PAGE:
In 1947 Tolkien wrote in a letter to his publisher and friend, Stanley Unwin, that The Hobbit is not as simple as it seems. In the spirit of this sentiment, Adam Roberts seeks to fight against the dominance of The lord of the Rings (and who knows the simple and action filled The Hobbit move adaption - should ask him one day!) and uncover the fascinating depth of The Hobbit in The Riddles of The Hobbit; the first critical engagement with tolkien's great novel to explore 'the riddle' as a key principle.
Riddles have lost none of their power over us: we are as fascinated by mysteries, from sudoko to whodunnits, from jokes to philosophical conundrums. The Hobbit is a book threaded through with riddles; most obviously in its central 'Riddles in the Dark' chapter, but everywhere else too — what does 'Good Morning' mean? What is a burrahobbit? How many versions of the Hobbit are there? Why did Tolkien find it so important to re-write the riddles in the dark scene? What is the buried secret in the nine riddles Bilbo and Gollum swap between one another? What are Ents? Dragons? Wizards? What is the magic of the magic ring?
All these questions, and more, are answered in The Riddles of the Hobbit, the first critical engagement with tolkien's great novel to take 'the riddle' seriously as a key structuring principle of the novel.
Riddles are more than a diverting pastime; they are expressive and beguiling rebuses that touch on larger mysteries, powerful questions and paradoxes also embodied in the Catholicism that informed so much of tolkien's imaginative life.
Ringing widely across tolkien's creative life, The Riddles of the Hobbit explores the importance of riddles to the Anglo Saxon and Norse cultures that inspired him, and discusses scores of riddles offering (usually) more than one answer for each. This is a critical study of the playful aspect of a great writer that takes his playfulness seriously; it explores and embodies ingenuity; and comes to some original and — on occasion — startling new conclusions.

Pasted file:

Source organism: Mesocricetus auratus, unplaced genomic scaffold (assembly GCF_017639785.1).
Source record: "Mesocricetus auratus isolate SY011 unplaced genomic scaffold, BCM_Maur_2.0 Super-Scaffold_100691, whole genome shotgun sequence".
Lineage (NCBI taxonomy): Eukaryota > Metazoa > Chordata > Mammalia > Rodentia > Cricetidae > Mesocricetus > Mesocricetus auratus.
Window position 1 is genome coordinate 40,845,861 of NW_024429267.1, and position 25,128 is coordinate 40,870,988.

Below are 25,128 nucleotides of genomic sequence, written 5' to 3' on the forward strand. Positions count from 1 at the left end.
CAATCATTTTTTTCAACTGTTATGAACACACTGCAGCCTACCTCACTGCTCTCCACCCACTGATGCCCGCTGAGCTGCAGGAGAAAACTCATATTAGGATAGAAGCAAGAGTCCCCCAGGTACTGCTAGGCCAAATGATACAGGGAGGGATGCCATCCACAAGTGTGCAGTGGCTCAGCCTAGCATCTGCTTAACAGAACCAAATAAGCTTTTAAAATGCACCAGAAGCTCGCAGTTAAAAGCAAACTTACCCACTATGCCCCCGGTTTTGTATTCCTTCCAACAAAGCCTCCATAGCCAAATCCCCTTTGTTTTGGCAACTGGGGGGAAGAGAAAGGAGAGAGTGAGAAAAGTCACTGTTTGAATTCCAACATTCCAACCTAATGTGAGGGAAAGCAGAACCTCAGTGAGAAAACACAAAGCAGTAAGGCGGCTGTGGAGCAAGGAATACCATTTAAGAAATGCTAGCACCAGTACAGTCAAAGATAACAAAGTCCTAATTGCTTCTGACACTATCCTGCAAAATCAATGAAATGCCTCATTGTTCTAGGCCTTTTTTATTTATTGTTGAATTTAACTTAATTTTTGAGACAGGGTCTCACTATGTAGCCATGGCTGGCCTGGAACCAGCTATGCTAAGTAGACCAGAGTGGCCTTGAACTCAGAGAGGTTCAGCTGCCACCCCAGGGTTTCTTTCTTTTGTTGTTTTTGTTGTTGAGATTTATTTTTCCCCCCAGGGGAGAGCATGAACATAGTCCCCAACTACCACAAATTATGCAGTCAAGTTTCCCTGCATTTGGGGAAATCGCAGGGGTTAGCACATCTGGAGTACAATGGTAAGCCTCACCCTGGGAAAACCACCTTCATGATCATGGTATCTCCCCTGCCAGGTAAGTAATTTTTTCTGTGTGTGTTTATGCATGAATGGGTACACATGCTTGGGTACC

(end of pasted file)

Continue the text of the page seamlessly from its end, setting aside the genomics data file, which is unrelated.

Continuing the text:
Other ideas under investigation include: The Hobbit as a riddle containing riddles; the novel's relationship to The Lord of the Rings and the 1930s; the riddle of fantasy's commercial success; the importance of 'Alvíssmál', about a riddle contest between a god and a dwarf. It is all there... any for one thing, even the seasoned Tolkien fan can still learn new things from this excellent book.
In this enlightening exploration Roberts uncovers the nature of tolkien's handiwork and illustrates how the act of reading is in fact an act of unriddling. It was my honor to read the proof copy and now looking forward to see the book being released so I can get hold of some copies. Guess some of my friends will really enjoy the gift I have in mind!
1. The Anglo-Saxon Riddleworld
2. Cynewulf and the Exeter Book
3. Riddles in the Dark
4. The Riddles of the All-Wise
5. The Puzzle of the two Hobbits
6. The Riddle of Bilbo's Pocket
7. The Riddle of the Ring
8. The Lord of the Rings and the Riddle of Writing
9. The Volsung Riddle: Character in Tolkien
10. The Enigma of Genre Fantasy
11. ...And Back Again.
Adam Roberts is Professor of Nineteenth-century Literature at Royal Holloway, University of London, UK. He is also the author of more than a dozen science fiction novels: his most recent, Jack Glass (2012) won the BSFA and Campbell awards for the year's best science fiction novel. He has published a number of critical and academic works on science fiction, 19th-century and other topics and we also know him from the Tolkien parodies The Soddit and The Sellamillion.
Spread the news about this J.R.R. Tolkien article: